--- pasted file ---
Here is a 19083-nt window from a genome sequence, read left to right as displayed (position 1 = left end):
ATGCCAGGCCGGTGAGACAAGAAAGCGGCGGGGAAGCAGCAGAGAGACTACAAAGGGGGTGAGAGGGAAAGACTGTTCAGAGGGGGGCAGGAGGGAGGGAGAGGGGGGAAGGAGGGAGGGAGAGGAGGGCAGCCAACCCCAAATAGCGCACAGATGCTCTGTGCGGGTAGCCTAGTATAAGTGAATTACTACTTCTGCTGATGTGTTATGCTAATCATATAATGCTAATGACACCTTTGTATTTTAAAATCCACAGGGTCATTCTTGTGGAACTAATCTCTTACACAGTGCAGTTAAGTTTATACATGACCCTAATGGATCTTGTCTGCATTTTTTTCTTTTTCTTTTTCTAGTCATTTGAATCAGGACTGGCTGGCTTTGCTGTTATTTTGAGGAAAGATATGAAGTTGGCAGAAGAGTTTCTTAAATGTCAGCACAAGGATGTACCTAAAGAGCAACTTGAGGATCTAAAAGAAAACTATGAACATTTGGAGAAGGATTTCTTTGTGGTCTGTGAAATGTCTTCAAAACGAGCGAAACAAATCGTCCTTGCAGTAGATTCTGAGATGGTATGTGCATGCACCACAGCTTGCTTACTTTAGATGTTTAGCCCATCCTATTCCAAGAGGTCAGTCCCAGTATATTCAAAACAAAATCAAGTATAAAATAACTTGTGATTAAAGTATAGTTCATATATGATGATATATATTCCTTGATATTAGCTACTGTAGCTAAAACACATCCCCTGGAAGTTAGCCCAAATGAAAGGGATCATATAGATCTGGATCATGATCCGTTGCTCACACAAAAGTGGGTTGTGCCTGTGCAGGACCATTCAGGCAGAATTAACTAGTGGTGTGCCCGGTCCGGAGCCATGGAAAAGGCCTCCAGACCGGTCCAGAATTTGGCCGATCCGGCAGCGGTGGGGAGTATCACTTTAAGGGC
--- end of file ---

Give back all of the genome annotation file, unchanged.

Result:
Here is a 19083-nt window from a genome sequence, read left to right as displayed (position 1 = left end):
ATGCCAGGCCGGTGAGACAAGAAAGCGGCGGGGAAGCAGCAGAGAGACTACAAAGGGGGTGAGAGGGAAAGACTGTTCAGAGGGGGGCAGGAGGGAGGGAGAGGGGGGAAGGAGGGAGGGAGAGGAGGGCAGCCAACCCCAAATAGCGCACAGATGCTCTGTGCGGGTAGCCTAGTATAAGTGAATTACTACTTCTGCTGATGTGTTATGCTAATCATATAATGCTAATGACACCTTTGTATTTTAAAATCCACAGGGTCATTCTTGTGGAACTAATCTCTTACACAGTGCAGTTAAGTTTATACATGACCCTAATGGATCTTGTCTGCATTTTTTTCTTTTTCTTTTTCTAGTCATTTGAATCAGGACTGGCTGGCTTTGCTGTTATTTTGAGGAAAGATATGAAGTTGGCAGAAGAGTTTCTTAAATGTCAGCACAAGGATGTACCTAAAGAGCAACTTGAGGATCTAAAAGAAAACTATGAACATTTGGAGAAGGATTTCTTTGTGGTCTGTGAAATGTCTTCAAAACGAGCGAAACAAATCGTCCTTGCAGTAGATTCTGAGATGGTATGTGCATGCACCACAGCTTGCTTACTTTAGATGTTTAGCCCATCCTATTCCAAGAGGTCAGTCCCAGTATATTCAAAACAAAATCAAGTATAAAATAACTTGTGATTAAAGTATAGTTCATATATGATGATATATATTCCTTGATATTAGCTACTGTAGCTAAAACACATCCCCTGGAAGTTAGCCCAAATGAAAGGGATCATATAGATCTGGATCATGATCCGTTGCTCACACAAAAGTGGGTTGTGCCTGTGCAGGACCATTCAGGCAGAATTAACTAGTGGTGTGCCCGGTCCGGAGCCATGGAAAAGGCCTCCAGACCGGTCCAGAATTTGGCCGATCCGGCAGCGGTGGGGAGTATCACTTTAAGGGC